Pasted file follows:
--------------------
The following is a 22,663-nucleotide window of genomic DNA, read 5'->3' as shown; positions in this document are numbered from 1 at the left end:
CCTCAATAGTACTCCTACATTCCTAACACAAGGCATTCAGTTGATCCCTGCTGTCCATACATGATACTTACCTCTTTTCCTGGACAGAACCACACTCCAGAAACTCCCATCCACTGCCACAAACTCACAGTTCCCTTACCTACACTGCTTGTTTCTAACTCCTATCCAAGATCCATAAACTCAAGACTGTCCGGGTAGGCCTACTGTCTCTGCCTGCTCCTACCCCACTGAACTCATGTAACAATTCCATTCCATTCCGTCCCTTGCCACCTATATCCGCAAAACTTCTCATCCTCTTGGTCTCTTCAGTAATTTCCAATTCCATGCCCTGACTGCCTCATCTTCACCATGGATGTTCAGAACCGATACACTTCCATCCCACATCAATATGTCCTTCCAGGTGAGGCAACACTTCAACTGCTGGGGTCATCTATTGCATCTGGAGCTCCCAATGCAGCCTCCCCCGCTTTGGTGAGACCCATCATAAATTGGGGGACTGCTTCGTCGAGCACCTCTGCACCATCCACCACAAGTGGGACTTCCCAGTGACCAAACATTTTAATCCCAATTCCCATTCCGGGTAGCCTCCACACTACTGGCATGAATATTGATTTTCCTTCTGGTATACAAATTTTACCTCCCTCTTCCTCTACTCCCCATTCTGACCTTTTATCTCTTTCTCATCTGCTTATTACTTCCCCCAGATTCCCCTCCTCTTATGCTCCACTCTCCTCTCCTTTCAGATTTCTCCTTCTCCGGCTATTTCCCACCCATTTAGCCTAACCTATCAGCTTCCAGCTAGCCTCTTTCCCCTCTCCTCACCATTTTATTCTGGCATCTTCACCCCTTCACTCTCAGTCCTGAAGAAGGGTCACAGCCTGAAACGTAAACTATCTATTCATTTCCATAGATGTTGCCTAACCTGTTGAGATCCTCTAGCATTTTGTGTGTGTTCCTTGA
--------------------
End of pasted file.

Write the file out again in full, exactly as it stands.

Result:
The following is a 22,663-nucleotide window of genomic DNA, read 5'->3' as shown; positions in this document are numbered from 1 at the left end:
CCTCAATAGTACTCCTACATTCCTAACACAAGGCATTCAGTTGATCCCTGCTGTCCATACATGATACTTACCTCTTTTCCTGGACAGAACCACACTCCAGAAACTCCCATCCACTGCCACAAACTCACAGTTCCCTTACCTACACTGCTTGTTTCTAACTCCTATCCAAGATCCATAAACTCAAGACTGTCCGGGTAGGCCTACTGTCTCTGCCTGCTCCTACCCCACTGAACTCATGTAACAATTCCATTCCATTCCGTCCCTTGCCACCTATATCCGCAAAACTTCTCATCCTCTTGGTCTCTTCAGTAATTTCCAATTCCATGCCCTGACTGCCTCATCTTCACCATGGATGTTCAGAACCGATACACTTCCATCCCACATCAATATGTCCTTCCAGGTGAGGCAACACTTCAACTGCTGGGGTCATCTATTGCATCTGGAGCTCCCAATGCAGCCTCCCCCGCTTTGGTGAGACCCATCATAAATTGGGGGACTGCTTCGTCGAGCACCTCTGCACCATCCACCACAAGTGGGACTTCCCAGTGACCAAACATTTTAATCCCAATTCCCATTCCGGGTAGCCTCCACACTACTGGCATGAATATTGATTTTCCTTCTGGTATACAAATTTTACCTCCCTCTTCCTCTACTCCCCATTCTGACCTTTTATCTCTTTCTCATCTGCTTATTACTTCCCCCAGATTCCCCTCCTCTTATGCTCCACTCTCCTCTCCTTTCAGATTTCTCCTTCTCCGGCTATTTCCCACCCATTTAGCCTAACCTATCAGCTTCCAGCTAGCCTCTTTCCCCTCTCCTCACCATTTTATTCTGGCATCTTCACCCCTTCACTCTCAGTCCTGAAGAAGGGTCACAGCCTGAAACGTAAACTATCTATTCATTTCCATAGATGTTGCCTAACCTGTTGAGATCCTCTAGCATTTTGTGTGTGTTCCTTGA